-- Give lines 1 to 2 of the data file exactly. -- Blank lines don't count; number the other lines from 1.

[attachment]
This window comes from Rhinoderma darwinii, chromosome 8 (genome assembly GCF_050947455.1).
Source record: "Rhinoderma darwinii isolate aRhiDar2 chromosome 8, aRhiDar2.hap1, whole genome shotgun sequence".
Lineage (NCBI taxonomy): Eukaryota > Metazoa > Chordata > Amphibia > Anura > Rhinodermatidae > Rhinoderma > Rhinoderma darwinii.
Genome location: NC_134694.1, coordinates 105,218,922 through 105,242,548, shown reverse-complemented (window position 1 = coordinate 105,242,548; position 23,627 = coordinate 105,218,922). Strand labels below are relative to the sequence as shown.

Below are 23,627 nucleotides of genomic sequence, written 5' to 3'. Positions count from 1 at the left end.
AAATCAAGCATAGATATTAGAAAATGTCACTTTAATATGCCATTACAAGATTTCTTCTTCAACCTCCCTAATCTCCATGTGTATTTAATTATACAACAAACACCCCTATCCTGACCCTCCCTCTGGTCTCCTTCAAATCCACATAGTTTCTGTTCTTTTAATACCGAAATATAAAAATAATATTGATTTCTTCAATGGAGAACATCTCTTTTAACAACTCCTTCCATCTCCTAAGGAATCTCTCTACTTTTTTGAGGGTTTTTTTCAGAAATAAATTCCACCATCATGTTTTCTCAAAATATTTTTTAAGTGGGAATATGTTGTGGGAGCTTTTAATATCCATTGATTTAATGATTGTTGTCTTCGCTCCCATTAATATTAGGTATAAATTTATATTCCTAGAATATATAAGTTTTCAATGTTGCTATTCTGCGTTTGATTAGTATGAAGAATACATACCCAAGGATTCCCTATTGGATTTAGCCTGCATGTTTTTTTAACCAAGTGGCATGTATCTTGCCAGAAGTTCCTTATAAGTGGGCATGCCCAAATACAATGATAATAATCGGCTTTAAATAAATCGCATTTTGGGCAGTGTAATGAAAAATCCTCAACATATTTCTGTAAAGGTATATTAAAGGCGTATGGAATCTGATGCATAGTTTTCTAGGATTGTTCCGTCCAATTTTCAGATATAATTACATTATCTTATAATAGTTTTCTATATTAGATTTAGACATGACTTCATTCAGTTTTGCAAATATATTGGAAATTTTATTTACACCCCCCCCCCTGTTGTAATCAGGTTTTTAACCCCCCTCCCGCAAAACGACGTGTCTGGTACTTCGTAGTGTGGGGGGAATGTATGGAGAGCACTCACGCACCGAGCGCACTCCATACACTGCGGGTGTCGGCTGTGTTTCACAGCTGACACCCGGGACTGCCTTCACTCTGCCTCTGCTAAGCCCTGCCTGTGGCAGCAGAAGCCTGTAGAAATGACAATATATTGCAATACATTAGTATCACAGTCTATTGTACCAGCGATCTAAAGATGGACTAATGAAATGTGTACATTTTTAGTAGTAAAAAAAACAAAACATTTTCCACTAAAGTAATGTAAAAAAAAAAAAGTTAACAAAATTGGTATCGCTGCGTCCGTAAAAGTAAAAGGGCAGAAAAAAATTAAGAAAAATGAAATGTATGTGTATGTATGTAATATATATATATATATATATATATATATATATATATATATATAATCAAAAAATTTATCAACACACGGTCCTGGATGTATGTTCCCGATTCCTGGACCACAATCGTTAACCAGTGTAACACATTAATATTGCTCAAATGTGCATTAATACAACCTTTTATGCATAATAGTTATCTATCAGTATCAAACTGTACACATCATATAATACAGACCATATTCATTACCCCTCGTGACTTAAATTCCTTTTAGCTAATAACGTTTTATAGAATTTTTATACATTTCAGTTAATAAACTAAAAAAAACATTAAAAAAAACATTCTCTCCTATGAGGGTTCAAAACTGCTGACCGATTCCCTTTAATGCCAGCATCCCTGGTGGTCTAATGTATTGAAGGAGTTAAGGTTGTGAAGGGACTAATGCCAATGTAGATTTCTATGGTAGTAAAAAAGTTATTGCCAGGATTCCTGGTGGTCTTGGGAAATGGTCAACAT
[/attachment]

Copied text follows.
This window comes from Rhinoderma darwinii, chromosome 8 (genome assembly GCF_050947455.1).
Source record: "Rhinoderma darwinii isolate aRhiDar2 chromosome 8, aRhiDar2.hap1, whole genome shotgun sequence".